In a statement released on its website on Monday, the European Union announced new sanctions in the wake of the ongoing crisis in Yemen. “Two additional Yemeni individuals have been targeted with a travel ban and an asset freeze over their actions against Yemen’s peace and stability. They are Abdul Malik al-Houthi, the Houthi leader, and Ahmed Ali Abdullah Saleh, son of the former President who played a key role in facilitating the military expansion of the Houthi movement allied with regular army units loyal to ex-President Saleh.” These sanctions are the first to target the leader of the Houthi movement with prior bans being placed on former President Ali Abdullah Saleh and other Houthi affiliates. [Yemen Post, 6/8/2015]

UN Food and Agriculture Organization implements emergency aid programs in Yemen
The UN Food and Agriculture Organization (FAO) has begun emergency support programs in the Yemeni governorates of Amran, Saada, and al-Jawf in response to the burgeoning humanitarian crisis. The programs include the distribution of agricultural inputs and goats and implementation of vaccination campaigns for livestock. The resident representative of the FAO Dr. Salah al-Haj has said that these projects demonstrate the UN’s continued interest in working with local partners to reach the affected populations and poorest groups. He added that through these activities the FAO hopes to promote its goal of food security. [SABA, 6/9/2015]

Saudi court upholds blogger’s ten years and 1,000 lashes
Saudi Arabia’s Supreme Court has upheld the sentence of 1,000 lashes and ten years of imprisonment on blogger Raif Badawi, despite a foreign outcry. Badawi was arrested in 2012 for “insulting Islam through electronic channels.” For four years, Badawi ran the Liberal Saudi Network, which encouraged online debate on religious and political issues. Badawi received his first fifty lashes in January, but subsequent floggings have been postponed. In March, the kingdom expressed “surprise and dismay” at international criticism over the punishment. In addition, the foreign ministry issued a statement saying it rejected interference in its internal affairs. The international response to the court’s decision has engaged human rights groups all around the world, most notably Amnesty International. Campaigners in Britain have called for a radical shift in the United Kingdom’s relationship with Saudi Arabia. [BBC, The Guardian, 6/9/2015]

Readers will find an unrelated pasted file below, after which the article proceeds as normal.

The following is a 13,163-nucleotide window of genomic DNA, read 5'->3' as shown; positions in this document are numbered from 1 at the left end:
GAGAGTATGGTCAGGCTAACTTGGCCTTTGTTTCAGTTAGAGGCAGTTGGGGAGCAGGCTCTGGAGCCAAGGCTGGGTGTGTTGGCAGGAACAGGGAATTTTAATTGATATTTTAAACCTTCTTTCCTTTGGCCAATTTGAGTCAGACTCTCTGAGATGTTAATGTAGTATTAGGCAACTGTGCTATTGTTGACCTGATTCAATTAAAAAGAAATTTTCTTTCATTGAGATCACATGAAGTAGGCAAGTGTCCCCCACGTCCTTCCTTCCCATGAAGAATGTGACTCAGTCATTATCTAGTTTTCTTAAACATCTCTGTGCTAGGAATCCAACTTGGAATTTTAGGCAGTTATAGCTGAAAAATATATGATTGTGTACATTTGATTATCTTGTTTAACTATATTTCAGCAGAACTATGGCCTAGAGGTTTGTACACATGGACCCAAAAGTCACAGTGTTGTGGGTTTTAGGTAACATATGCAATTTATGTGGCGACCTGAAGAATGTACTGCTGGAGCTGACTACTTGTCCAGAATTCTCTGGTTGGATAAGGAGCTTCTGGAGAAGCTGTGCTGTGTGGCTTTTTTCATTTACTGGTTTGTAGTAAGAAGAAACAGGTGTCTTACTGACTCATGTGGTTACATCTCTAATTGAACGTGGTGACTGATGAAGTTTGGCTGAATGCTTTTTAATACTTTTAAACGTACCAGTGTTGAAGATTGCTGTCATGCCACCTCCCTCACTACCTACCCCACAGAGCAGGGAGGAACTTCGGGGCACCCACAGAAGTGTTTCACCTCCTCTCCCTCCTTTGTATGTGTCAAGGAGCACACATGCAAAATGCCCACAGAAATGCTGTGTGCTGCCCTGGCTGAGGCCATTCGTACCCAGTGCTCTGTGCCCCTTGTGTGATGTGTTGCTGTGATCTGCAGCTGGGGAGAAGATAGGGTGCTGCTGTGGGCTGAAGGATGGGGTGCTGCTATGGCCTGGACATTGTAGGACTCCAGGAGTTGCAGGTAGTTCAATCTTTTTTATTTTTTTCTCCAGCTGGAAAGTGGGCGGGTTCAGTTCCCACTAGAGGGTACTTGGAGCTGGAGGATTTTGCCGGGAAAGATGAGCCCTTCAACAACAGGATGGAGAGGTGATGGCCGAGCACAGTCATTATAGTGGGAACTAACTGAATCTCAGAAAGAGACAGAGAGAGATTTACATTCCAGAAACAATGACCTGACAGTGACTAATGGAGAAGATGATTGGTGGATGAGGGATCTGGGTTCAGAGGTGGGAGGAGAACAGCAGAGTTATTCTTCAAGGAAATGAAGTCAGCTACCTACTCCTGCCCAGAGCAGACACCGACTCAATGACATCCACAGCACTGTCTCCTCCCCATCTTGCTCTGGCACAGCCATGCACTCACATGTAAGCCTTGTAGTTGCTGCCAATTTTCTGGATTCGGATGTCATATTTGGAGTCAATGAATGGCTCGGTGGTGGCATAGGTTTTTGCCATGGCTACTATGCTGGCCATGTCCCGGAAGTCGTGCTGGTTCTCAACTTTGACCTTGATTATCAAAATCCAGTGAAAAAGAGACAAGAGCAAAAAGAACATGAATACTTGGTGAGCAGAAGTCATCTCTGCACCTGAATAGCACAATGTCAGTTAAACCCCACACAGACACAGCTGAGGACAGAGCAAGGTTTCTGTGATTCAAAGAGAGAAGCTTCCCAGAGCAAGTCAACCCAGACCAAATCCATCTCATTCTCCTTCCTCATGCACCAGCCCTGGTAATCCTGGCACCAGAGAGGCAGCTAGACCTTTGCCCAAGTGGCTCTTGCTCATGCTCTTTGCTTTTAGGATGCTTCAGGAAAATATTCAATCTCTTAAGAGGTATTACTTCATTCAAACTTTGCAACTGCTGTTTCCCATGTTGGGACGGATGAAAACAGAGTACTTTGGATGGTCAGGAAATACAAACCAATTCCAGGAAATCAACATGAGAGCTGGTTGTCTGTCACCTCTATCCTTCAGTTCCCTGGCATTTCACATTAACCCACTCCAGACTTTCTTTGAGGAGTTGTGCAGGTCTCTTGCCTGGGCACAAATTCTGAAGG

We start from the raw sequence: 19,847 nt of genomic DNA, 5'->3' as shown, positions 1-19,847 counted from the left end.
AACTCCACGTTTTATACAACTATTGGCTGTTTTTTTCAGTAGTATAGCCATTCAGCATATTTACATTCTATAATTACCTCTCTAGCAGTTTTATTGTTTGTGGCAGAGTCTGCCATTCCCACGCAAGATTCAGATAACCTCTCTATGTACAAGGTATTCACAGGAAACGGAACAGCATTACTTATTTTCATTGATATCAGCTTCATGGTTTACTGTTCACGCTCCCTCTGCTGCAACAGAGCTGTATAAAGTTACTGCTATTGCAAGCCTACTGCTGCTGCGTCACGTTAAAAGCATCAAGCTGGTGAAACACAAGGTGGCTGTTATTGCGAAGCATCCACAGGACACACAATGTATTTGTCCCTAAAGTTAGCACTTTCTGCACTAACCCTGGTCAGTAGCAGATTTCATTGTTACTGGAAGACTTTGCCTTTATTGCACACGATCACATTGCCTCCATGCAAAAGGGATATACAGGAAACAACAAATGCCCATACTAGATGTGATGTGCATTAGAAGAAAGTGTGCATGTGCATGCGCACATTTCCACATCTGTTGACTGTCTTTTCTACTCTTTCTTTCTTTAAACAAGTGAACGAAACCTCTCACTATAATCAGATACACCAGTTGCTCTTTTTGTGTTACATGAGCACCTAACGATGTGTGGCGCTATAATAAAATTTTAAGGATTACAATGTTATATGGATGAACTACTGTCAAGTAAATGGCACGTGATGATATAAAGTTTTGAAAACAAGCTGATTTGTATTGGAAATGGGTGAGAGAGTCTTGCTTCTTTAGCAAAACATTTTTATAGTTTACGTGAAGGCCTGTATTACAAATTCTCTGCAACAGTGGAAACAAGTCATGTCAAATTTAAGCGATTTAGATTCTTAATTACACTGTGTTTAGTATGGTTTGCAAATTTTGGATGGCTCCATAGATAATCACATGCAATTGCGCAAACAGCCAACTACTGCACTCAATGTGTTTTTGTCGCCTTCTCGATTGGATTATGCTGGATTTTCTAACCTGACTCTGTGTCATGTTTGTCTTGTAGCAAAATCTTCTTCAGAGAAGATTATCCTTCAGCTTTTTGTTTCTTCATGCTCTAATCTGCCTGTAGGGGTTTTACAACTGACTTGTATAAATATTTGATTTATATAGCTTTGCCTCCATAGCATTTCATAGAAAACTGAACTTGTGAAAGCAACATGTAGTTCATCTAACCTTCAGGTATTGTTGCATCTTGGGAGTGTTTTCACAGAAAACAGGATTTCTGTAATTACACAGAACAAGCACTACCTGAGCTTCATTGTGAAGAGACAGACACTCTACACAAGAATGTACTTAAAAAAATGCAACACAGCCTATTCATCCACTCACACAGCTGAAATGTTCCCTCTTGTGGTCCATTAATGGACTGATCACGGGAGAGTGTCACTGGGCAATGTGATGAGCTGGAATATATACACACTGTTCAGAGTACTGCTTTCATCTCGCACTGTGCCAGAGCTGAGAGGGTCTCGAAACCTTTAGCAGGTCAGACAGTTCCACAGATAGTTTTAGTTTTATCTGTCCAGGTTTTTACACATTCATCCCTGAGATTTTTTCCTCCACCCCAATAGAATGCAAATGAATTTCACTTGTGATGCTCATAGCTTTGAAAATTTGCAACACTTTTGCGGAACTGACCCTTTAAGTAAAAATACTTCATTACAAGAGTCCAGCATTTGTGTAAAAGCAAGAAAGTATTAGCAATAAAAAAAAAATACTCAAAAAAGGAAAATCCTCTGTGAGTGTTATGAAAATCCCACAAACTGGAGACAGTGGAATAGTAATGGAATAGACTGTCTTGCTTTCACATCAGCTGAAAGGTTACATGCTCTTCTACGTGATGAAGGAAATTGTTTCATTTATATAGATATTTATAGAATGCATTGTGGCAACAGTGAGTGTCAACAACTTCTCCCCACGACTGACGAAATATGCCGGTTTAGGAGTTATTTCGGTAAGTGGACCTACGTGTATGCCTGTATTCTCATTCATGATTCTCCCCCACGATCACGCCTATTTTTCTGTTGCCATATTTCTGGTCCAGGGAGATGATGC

Yemeni families sue United States, allege wrongful deaths from drone strike
The families of two Yemeni men killed in 2012 have sued the United States, alleging they were innocent bystanders hit by missiles from a US drone strike and calling for an acknowledgement of their unlawful deaths. In a wrongful death lawsuit filed late Sunday, family members said that Salem bin Ali Jaber and Waleed bin Ali Jaber’s deaths “violated the laws of war and norms of customary international law” and “provide a case study of the failures of the drone war.” The lawsuit does not seek any monetary relief, according to the filing. Salem, an imam, and Waleed, a police officer, were killed August 29, 2012 in the eastern Yemeni village of Khashamir when Hellfire missiles were fired from a US drone near the local mosque, according to the complaint. The lawsuit named President Barack Obama, former Defense Secretary Leon Panetta, former CIA Director David Petraeus, and several other unnamed people as defendants. [New York Times, al Arabiya, 6/8/2015]